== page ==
As the pound has soared past its old level in the exchange rate mechanism, it has eliminated the losses the Bank made when it tried and failed to support the currency by buying it on the foreign exchanges in the autumn of 1992, in the run-up to "Black Wednesday". The Bank is thought to have spent about pounds 10bn on that intervention, making a paper loss of up to pounds 2bn.
The losses on the intervention, which failed to keep sterling in the ERM, have now turned into a profit of around pounds 1bn due to the appreciation of the pound and interest earnings during the past five years.
The pound's exchange rate against the German mark fell from DM2.78 in September 1992 to a low of DM2.18 in November 1995. Last night it stood near its highest for seven years at DM3.02.
However, the pound's strength on the foreign exchanges led to fresh predictions yesterday of massive job losses in manufacturing. There were also warnings from currency traders that the Bank of England would soon have to intervene to sell sterling and prevent the pound from rising any further.
Professor Andrew Sentance of the London Business School, speaking to the Foundation for Manufacturing and Industry last night, said the current strength of the exchange rate threatened the loss of 100,000 jobs in manufacturing.
"We have not seen anything like an appreciation on this scale in one year before," he said.
He predicted that the shake-out in industry would not approach the early 1980s recession in its scale, but there would nevertheless be big job cuts. "Manufacturing is not grinding into reverse, but this estimate of potential job losses is quite conservative."
Gloom about industry's prospects if the exchange rate stays strong enough to bite into exports is spreading.
Kenneth Clarke, former Chancellor of the Exchequer, said yesterday: "If we are not careful, this will wipe out our manufacturing industry."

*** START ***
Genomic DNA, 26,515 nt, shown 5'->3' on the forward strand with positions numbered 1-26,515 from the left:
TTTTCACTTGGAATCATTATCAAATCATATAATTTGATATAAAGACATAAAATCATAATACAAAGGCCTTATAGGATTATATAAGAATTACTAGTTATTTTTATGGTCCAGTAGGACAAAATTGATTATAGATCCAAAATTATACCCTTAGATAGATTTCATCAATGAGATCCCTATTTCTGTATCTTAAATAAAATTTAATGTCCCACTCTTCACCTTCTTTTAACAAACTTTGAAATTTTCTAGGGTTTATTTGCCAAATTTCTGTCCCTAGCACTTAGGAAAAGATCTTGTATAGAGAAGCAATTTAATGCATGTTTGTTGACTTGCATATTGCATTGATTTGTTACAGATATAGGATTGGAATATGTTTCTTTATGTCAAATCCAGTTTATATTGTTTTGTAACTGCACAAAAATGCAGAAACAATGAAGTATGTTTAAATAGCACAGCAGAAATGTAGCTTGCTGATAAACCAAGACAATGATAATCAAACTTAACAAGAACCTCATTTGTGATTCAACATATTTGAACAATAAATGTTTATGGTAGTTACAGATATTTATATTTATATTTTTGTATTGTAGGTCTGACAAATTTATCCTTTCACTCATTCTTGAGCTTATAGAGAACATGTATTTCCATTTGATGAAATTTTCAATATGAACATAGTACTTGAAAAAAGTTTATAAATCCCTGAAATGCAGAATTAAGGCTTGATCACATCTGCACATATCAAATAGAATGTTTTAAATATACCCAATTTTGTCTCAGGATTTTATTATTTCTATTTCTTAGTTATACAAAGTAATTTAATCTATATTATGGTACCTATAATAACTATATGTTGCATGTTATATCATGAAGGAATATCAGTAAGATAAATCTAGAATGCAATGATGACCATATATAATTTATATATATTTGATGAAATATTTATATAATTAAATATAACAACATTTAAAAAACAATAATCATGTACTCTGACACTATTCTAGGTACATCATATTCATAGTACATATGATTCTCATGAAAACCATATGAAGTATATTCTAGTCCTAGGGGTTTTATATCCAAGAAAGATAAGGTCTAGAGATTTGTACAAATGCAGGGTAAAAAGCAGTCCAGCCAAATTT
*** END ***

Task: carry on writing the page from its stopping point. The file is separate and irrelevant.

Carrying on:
The alarm was not universal. Kevin Gardiner, UK economist at investment bank Morgan Stanley, said: "The strong pound is as much an effect as a cause. The home market, which is still the biggest, is expanding strongly enough for manufacturing to continue to grow."
However, the mood in the foreign currency markets was becoming a matter for concern, some analysts said. Michael Lewis at Deutsche Morgan Grenfell said it could only be a matter of time before the Bank of England had to sell pounds to control the exchange rate.
"It is becoming increasingly disorderly, and a lot of hot money is going into sterling. The markets will continue to test the resolve of the central banks," he said.
The excitement is not confined to the pound, but rather reflects the general weakness of the German currency. The Bank of Italy yesterday intervened in the markets on a small scale to sell lire and buy marks.
Meanwhile, the dollar has been strengthening against a range of other currencies, particularly the mark and yen. The health of the US economy was confirmed by new figures yesterday showing that retail sales increased by 0.5 per cent, more than expected, in June.
The currency markets have become convinced that there is nothing to lose from bidding up the pound and dollar and bidding down the mark. The Bank of England and Federal Reserve are expected to raise interest rates during the next few months, while the Bundesbank is thought unlikely to increase key interest rates until the German economy shows more signs of life.
The pound ended yesterday almost unchanged at DM3.02. Its index against a range of other currencies was down 0.4 at 105.1. It has risen by 24 per cent in value during the past 12 months.Reuse content